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2 57Mn (57Fe) Implantation Mössbauer Spectroscopy

2 57Mn (57Fe) Implantation Mössbauer Spectroscopy

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ossbauer spectrometer had two Si detectors placed in front of and behind the sample and a plastic scintillation counter

installed just before the sample chamber to obtain the energy distribution of the 57 Mn particles after the Al degrader by

performing time-of-flight measurements. Typical implantation energy and intensity were estimated to be about 20 MeV/

ossbauer spectrometer had two insertion sites for

nucleon and 5 Â 106 particles sÀ1, respectively. The in-beam M€

samples; one was for low-temperature measurements using a liquid He cryostat and the other was for higher

temperatures up to 1200  C using a poly-BN heater. 57 Mn nuclei were implanted into the sample through a tantalum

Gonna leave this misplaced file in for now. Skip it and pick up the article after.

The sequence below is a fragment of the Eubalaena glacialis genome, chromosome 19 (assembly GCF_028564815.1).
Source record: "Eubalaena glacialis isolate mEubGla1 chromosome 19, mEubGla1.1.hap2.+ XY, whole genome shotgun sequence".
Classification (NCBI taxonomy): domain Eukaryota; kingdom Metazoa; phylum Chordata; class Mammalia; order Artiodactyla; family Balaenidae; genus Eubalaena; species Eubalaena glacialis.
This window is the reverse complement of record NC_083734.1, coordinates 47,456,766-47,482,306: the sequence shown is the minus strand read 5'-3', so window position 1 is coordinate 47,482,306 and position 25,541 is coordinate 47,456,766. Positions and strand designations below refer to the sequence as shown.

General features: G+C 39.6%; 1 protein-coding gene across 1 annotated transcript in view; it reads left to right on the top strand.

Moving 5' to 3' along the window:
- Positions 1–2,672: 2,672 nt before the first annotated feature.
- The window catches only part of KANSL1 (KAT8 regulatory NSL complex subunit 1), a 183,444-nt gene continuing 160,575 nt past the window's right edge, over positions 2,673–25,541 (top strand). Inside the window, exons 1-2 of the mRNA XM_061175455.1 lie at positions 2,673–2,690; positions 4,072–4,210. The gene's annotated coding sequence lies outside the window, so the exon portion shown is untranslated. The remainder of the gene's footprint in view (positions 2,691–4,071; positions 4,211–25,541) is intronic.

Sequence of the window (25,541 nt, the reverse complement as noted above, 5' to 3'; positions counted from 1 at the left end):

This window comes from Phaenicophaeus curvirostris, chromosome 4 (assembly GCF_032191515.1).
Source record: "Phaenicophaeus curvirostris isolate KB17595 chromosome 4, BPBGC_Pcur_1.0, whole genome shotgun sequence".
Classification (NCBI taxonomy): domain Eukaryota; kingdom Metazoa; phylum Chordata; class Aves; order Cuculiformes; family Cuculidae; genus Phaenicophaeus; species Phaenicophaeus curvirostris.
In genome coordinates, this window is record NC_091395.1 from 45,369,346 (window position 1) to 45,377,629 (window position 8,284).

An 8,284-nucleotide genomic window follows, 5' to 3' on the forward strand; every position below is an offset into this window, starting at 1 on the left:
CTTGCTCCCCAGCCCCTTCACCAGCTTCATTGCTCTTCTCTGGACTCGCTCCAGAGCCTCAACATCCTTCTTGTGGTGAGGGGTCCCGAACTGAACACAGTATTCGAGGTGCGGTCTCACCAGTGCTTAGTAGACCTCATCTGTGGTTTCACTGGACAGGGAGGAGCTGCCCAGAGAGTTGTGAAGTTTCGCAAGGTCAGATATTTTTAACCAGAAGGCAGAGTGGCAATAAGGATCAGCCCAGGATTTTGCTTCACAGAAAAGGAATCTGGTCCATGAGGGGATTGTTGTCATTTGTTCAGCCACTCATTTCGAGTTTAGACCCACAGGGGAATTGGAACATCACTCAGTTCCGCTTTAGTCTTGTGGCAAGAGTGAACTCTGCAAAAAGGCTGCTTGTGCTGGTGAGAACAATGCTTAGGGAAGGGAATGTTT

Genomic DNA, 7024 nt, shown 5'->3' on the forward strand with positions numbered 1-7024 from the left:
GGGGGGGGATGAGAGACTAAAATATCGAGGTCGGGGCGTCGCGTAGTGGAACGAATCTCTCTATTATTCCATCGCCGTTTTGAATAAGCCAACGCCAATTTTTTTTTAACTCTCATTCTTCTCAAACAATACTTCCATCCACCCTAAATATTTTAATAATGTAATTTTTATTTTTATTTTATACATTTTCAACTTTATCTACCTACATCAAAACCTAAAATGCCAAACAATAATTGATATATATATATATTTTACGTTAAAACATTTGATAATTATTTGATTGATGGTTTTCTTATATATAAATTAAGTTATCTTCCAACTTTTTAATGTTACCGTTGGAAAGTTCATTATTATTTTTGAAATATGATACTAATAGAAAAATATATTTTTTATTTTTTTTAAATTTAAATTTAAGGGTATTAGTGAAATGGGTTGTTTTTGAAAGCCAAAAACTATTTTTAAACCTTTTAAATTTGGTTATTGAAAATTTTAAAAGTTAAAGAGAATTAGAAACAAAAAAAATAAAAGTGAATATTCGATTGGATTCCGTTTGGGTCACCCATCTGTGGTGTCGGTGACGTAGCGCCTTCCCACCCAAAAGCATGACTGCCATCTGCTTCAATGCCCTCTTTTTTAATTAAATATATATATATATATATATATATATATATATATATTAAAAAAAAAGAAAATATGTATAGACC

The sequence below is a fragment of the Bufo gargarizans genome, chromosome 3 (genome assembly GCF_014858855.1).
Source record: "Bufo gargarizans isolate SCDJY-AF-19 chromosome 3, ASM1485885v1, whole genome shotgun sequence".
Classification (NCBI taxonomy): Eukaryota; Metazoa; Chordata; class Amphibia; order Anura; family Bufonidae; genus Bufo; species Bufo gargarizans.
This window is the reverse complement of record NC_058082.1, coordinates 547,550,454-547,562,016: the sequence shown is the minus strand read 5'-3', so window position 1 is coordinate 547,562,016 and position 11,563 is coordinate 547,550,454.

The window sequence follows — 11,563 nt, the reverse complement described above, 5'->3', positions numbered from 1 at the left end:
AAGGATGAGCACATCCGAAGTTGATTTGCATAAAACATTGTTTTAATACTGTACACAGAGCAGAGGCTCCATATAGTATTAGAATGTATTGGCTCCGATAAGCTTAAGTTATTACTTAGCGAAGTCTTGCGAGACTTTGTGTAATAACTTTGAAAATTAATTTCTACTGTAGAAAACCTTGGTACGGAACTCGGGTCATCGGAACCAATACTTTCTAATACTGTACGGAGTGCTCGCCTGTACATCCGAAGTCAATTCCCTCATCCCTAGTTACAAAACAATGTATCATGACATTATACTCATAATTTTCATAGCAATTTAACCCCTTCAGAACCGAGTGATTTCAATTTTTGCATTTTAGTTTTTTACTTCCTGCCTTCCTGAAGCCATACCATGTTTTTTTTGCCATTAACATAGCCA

collimator with a f 30 mm aperture. A CdZnTe detector monitored the M€

ossbauer g-rays emitted from the sample

during the M€

ossbauer measurements. The HIMAC facility of the National Institute of Radiological Science in Japan has

recently become available for 57 Mn implantation experiments. HIMAC can supply more energetic 57 Mn beams with

implantation energies up to 250 MeV/nucleon so that 57 Mn atoms are widely distributed over several hundred

micrometers at depths of a few millimeters from the surface.

€ ssbauer g-Rays

3.2.2 Detector for 14.4 keV Mo

A PPAC [50,51], a gas-filled resonance detector, has been employed for obtaining M€

ossbauer resonance spectra. The

ossbauer g-rays. The

PPAC detects internal conversion electrons emitted after resonance absorption of 14.4 keV 57 Fe M€

ossbauer absorber, 57 Fe-enriched stainless-steel foil, and a

parallel plates in the PPAC are a cathode made of a 57 Fe M€